Remember back in the day when we just ate food?
Didn’t really think about it that much.
To me, there were two basic types of food:
A) Food I Liked
B) Food I Didn’t Like
It wasn’t about organic or conventional, raw or cooked, paleo or low carb, gluten-y or gluten-free. Food was either yummy or blech. Food was food.
Of course I was eight years old.
The older I’ve gotten, and the more I’ve read and learned, the more complicated it’s become.
Being me, not a big rule person, not much of a joiner, kind of scatterbrained, I’ve never followed one school of thought, one particular dietary style.
Over the years as popular dietary fads have come and gone, I’ve sometimes wondered if I should be following one or the other, but by the time I’d had a good think on them, they were already being debunked and unfollowed so I can’t say I’ve ever been in any one camp.
It mostly makes sense to me to eat a balance of fresh, homegrown, home-cooked . . . stuff.
See how scientific I am?
One of the things I’ve debated for a long time is flour. Grains. Bread.
I even tried giving up flour for a while.
It didn’t last very long. Sandwiches weren’t the same wrapped in lettuce. Pancakes. Biscuits. Homemade bread. Muffins. Pizza. Pasta. Food for kids. I missed it.
But I’ve read modern grains are unsuited for our bodies, and how wheat as we know it today isn’t the same species our ancestors consumed. I’ve read how refined flour contains additives and has its nutritive value removed. As for whole wheat, it oxidizes and quickly becomes rancid once it’s milled. And there’s so much that is unknown about GMOs, herbicides and pesticides.
This led me to look into milling my own organic wheat, corn, and heritage grain.
If I was overwhelmed before, researching grain mills sucked me into another black hole of uncertainty.
Burr-ground or impact.
Warranties, country of manufacture, types of grains milled, cost.
After a few (several) hours of research, I wrote a quick note to a company in Nebraska which imports and sells a German grain mill called KoMo. I confessed the trouble I was having sorting through the choices, and the company, Pleasant Hill Grain, agreed to send me one of their mills to try it out.
In two days, I had this thing, the KoMo Classic, and it was the prettiest appliance I’ve ever seen, with all due respect to my 65 year-old mixer. Built like a brick chicken house, it weighs 16 1/2 pounds but only takes up an 8-inch square space on the counter. Much quieter than I expected, I leave it sitting out on the counter ready to go whenever I want to mix up some pancakes for breakfast, grind some corn for cornbread, bake a couple of loaves of bread, make biscuits or muffins, whatever.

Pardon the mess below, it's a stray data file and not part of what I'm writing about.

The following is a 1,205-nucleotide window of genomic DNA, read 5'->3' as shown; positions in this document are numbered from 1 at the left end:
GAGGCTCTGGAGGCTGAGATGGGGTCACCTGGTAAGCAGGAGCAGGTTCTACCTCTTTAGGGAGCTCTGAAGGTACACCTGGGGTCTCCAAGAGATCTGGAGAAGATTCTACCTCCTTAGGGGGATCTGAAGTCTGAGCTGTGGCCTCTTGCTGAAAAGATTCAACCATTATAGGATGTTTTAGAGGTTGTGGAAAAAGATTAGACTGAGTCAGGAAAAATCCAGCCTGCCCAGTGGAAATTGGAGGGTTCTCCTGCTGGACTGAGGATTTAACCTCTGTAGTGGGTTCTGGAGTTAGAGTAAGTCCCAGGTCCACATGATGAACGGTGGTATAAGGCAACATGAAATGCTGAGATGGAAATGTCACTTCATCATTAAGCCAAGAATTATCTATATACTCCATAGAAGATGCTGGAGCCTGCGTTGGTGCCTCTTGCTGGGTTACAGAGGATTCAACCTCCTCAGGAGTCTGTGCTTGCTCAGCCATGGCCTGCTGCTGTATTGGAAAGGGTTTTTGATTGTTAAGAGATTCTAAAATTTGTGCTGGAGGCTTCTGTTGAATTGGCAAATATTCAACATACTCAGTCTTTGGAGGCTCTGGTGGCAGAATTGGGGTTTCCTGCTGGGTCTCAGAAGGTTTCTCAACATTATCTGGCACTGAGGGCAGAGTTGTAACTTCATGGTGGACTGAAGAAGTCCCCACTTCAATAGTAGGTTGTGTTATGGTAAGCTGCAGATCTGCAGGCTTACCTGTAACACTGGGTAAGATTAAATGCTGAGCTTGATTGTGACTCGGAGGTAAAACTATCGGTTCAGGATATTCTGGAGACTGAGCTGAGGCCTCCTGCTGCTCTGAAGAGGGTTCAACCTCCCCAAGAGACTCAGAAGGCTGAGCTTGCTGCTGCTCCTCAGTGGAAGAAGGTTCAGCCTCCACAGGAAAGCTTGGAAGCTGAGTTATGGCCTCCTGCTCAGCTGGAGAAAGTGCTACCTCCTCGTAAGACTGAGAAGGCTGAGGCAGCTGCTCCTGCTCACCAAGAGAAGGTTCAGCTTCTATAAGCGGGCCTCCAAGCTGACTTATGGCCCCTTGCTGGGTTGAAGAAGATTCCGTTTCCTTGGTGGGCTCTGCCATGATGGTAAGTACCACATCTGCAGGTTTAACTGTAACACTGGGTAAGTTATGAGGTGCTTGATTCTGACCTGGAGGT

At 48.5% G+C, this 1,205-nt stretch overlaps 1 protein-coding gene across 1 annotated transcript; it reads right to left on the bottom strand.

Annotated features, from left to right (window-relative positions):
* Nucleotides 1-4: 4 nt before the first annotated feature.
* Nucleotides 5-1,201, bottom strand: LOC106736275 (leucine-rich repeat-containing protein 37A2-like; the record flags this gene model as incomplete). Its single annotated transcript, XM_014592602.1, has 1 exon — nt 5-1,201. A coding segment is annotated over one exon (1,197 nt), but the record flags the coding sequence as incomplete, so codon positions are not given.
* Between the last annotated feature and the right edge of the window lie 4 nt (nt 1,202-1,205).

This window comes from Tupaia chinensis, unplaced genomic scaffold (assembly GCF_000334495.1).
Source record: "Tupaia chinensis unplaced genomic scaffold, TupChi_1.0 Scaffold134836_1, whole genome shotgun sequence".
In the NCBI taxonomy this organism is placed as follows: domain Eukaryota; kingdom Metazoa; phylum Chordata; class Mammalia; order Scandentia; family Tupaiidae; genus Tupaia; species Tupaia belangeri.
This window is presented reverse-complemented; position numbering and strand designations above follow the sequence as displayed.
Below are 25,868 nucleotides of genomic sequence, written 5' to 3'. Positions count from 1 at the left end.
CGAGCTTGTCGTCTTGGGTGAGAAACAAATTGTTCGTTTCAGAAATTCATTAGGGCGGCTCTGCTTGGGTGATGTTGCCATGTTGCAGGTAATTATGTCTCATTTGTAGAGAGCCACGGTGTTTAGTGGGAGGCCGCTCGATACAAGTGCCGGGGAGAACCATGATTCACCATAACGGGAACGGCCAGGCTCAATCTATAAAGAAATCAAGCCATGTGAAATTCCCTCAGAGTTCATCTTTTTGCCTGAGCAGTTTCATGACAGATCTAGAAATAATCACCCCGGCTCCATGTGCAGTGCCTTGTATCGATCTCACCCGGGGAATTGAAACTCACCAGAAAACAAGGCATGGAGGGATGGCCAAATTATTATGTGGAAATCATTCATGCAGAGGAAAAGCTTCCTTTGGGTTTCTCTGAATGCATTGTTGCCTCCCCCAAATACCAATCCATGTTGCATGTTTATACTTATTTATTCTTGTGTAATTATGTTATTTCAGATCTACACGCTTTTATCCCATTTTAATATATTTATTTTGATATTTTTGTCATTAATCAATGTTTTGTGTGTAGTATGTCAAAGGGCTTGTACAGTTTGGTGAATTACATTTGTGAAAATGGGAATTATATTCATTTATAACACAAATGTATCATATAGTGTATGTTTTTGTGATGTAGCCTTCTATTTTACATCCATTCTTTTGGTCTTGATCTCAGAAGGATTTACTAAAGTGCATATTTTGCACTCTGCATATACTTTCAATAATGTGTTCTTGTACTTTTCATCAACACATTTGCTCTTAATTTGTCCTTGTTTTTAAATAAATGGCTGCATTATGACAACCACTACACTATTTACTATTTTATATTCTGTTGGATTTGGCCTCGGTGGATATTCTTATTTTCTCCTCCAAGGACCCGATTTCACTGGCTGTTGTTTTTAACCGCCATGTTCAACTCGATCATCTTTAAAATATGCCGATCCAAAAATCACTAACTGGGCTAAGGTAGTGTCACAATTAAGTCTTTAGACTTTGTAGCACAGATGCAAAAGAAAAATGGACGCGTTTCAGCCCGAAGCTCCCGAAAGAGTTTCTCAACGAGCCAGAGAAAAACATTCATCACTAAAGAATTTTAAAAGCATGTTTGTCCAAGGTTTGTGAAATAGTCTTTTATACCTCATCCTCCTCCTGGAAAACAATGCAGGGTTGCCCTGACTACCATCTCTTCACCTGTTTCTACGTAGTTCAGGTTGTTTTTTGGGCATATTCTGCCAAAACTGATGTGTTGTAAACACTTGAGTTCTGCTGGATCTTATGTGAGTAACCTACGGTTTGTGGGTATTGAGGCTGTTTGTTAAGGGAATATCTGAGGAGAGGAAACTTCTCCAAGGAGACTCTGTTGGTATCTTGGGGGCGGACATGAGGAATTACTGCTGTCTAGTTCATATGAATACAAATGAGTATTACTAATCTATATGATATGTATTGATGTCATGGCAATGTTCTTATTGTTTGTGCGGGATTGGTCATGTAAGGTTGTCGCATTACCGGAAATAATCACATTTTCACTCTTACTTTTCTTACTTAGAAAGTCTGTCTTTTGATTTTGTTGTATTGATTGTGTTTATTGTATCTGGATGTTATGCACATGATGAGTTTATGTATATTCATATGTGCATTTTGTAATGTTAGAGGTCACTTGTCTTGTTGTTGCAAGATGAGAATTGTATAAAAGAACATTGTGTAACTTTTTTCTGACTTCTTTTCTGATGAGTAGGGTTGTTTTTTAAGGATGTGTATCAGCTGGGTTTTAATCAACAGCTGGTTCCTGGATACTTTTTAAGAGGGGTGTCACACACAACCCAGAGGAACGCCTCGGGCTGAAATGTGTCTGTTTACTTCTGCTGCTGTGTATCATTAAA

I don’t have to worry about when I add the grain; I can start the motor before, during, or after I add in the grain. I can adjust the fine-ness of the grind while it’s grinding simply by turning the hopper. I don’t have to clean it out, don’t have to do anything really but mill with it.
More about the noise level: I’ve heard people say they have to take their mills (other manufacturers) outside on the porch because they’re so loud. This is nothing like that. This is about the same noise level (or less) than my food processor or blender.
As for speed, I haven’t timed it exactly, but it takes very little time to grind enough flour for two loaves of bread.
Taste. The other day when I made my first loaves of yeast bread it was brought home to me how different freshly-milled wheat is even before I baked it; as I was kneading the bread, the smell of the raw dough was making my mouth water. I can’t remember that happening before. The raw dough smelled good enough to eat.
The cornbread is off the chain good. Naturally sweeter, moister, more flavorful. Awesome mouthfeel, albeit a bit crumblier. Who cares about crumbs when the crumbs are so good?
I’m going to shut up about the KoMo for now. I’m planning to grind some kamut soon and I’ll let you know how that goes. I’m so excited to be able to bake and cook with organic heritage grain I don’t know what to do with myself.
This doesn’t provide THE answer to all the questions I have about what to feed my family and myself, but it helps. It helps a lot. Instead of the mystery powder in a bag from the supermarket, the slightly rancid-smelling whole wheat, or the equally mysterious supermarket loaf, I have another level of control over what I feed my family.